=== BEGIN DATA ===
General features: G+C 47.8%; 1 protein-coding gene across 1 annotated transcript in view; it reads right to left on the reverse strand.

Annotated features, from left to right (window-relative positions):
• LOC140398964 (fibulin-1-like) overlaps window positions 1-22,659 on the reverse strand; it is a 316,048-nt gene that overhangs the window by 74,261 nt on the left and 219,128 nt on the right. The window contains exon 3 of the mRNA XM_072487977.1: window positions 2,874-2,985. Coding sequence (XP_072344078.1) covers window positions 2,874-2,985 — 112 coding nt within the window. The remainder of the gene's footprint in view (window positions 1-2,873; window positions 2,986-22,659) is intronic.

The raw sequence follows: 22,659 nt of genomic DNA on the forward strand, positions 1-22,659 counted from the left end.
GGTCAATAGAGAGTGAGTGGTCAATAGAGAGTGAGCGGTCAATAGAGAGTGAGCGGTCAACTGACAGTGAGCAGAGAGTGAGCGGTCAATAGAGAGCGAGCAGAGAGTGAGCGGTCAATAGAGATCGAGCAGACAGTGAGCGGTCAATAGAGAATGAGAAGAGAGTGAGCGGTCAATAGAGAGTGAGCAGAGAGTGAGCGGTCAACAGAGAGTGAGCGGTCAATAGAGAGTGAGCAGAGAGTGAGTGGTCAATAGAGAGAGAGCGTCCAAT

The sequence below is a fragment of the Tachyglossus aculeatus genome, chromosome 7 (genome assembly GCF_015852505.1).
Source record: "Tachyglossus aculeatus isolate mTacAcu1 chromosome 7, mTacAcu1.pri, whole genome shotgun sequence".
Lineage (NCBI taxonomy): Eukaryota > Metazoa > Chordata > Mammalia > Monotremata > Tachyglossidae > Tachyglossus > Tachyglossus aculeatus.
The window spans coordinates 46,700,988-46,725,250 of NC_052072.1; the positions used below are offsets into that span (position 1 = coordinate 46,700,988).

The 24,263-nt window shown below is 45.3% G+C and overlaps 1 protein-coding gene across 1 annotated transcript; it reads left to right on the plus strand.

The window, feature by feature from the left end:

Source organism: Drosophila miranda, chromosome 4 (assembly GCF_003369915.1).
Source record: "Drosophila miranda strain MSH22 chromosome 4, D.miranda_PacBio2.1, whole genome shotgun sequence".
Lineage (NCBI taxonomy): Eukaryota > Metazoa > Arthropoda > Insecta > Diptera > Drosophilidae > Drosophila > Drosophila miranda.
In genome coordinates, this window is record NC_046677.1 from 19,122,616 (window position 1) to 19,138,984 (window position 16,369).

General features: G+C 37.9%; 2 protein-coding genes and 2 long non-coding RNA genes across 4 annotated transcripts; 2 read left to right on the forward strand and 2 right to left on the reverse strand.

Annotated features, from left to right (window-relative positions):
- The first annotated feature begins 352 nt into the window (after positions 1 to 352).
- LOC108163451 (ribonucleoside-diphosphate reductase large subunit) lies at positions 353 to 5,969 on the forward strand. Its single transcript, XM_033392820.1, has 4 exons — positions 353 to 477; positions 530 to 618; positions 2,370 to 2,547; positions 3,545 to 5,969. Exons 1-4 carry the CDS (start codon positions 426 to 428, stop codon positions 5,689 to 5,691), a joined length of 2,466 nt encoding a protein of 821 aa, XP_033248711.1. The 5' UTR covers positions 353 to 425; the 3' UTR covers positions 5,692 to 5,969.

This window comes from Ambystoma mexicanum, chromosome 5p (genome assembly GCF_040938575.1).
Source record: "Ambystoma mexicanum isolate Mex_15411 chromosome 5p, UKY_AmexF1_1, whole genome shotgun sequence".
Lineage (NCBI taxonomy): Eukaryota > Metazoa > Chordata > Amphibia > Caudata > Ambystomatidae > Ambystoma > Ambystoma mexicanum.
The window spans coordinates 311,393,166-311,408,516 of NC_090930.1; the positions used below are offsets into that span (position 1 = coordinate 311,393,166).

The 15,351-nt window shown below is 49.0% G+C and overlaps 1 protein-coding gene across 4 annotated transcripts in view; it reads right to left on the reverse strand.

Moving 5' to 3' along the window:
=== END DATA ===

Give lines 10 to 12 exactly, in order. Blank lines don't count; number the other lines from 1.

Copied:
The 24,263-nt window shown below is 45.3% G+C and overlaps 1 protein-coding gene across 1 annotated transcript; it reads left to right on the plus strand.

The window, feature by feature from the left end:

Source organism: Drosophila miranda, chromosome 4 (assembly GCF_003369915.1).